Finding images of wolves comprised of either intense shadow, ash or light was pretty difficult – not due to the lack of content, but the wading through excessive amounts of poor renderings and depictions in the form of DeviantArt ‘OCs’. Fortunately, the excess of those meant that the good references were indeed very good.
I assembled the images into a spread of varying colours, and then created my colourboard from that, trying to create a fragmented set of tones that would reflect the fragmentation of the antagonist.
We ended up with a nice range of colours, mostly deep greys and reds, with some blue and green tints to act as highlights against the skyline. Hopefully, this palette works well for us. Time will tell.
Following on from Callum’s research, we decided to make our story about a rabbit, as they experience anxiety most closely to humans. We also felt that rabbits are very cute and likable creatures that the audience would want to root for. I myself had never actually held a rabbit until a few weeks ago and instantly fell in love with the animals.
I think about her all the time
Our idea for the actual plot of our short film is as follows:
A warren of rabbits is busy eating dandelions in a pleasant forest clearing. We see a smaller rabbit, most likely the runt, trying to squeeze through the masses of fur to get to the tasty flowers, but she’s not quite strong enough. Just as she thinks she might be able to grab a bite, the sentry lets out a squeak and the warren moves on. Our rabbit is…
A Common Trend throughout our Project is going to be over the shoulder conversation, although not abundantly clear through something as flat as a blog, is the extent of back and forth conversation that goes on during research and other work.
I’ll make a post that goes into more depth about it shortly.
Because our animation is going to feature rabbits and have dark themes it seemed right to address the similarities between our film and Watership Down (1978) based on the 1972 book of the same name.
Of course the stories are very different, what with Watership Down being about a warren of rabbits on a journey to find a new home after their previous one was destroyed, and then rescuing enslaved rabbits from an evil warren. Our story is simply about a rabbit conquering her fears in a very surreal and intense manner. Both stories, however, do touch upon the topics of overcoming fear and it would be silly not to at least use Watership Down as a stylistic inspiration.
I’ve always loved how the rabbits actually looked like rabbits. Caricature was kept to a minimum, but yet the characters were still distinct and recognisable from each other. The backgrounds in…
An important part of our discussion surrounding the leaf, was that it added a semblance of humanity to the rabbit, using tools and an awareness of environment beyond just fight or flight, and gave the character more likability.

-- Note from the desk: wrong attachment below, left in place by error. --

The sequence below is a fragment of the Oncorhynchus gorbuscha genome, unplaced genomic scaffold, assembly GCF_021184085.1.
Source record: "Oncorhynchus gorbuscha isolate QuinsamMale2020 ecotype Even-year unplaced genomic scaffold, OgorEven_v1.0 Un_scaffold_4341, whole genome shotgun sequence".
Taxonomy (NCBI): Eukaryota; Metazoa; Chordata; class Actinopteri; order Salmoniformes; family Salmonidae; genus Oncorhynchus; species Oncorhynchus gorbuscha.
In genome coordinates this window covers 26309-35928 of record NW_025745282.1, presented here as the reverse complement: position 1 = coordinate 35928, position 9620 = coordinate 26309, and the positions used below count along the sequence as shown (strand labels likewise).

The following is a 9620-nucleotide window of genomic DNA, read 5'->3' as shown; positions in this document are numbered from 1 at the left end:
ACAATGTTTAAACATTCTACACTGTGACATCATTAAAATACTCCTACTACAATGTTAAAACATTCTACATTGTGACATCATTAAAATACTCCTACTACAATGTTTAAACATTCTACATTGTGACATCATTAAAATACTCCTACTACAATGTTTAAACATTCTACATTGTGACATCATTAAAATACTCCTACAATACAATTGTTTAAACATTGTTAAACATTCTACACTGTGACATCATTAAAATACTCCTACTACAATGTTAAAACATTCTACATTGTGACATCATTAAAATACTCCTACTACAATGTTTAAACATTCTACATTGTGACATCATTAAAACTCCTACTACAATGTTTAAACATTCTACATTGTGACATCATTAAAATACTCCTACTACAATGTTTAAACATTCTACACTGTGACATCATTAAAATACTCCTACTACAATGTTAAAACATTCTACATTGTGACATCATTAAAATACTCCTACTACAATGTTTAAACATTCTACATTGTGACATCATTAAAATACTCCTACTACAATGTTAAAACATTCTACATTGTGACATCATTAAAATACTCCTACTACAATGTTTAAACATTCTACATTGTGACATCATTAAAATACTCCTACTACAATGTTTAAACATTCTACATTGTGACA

Anna created the Artwork above as an initial design for the Rabbit, and will be pretty much leading the charge with how the character’s aesthetic plays out.
Since the beginning I was always really keen on the idea of our rabbit carrying a leaf. Originally this was just as a cute little accessory, but since we implemented the rain, we decided that it would be used as an umbrella.
After reading several articles (and from my own personal experience) I realised that the leaf umbrella would serve as a nice metaphor for a comfort item.
Comfort items are very common and are used to help cope with stressful situations. As a child this could have been a blanket or a soft toy. Adults would probably find comfort in an item on their person. They would probably fiddle with their necklaces or twiddle their rings. A common comfort item in this period of time is a smartphone. A lot of anxious people usually find a small amount of sanctuary when they retreat to their mobile devices as an…
To give us a brief sense of what the level of realism we wanted to achieve, I collected a small sample of different levels of 3D-Real environments for comparison and to find out what features of them worked, or didn’t work.
Each of these scenes made use of soft shadow and intense areas of light to create a greater sense of realism, whilst maintaining a level of colour and texture that made it obviously 3D, achieving what I consider to be a much more appealing aesthetic that full realism.
I’ll go into deeper research concerning these once design of the Environments actually begin, but for now, I wanted to have a basic shortlist of things to look at properly when that time comes.
All the anthropomorphism wasn’t part of what we want to go for, the overall aesthetic, rendering effects,lighting and the shifting tones throughout the scenes all had good relations to certain shots we had planned.
It also had a good use of sound without dialogue through the short film, something we too planned to do.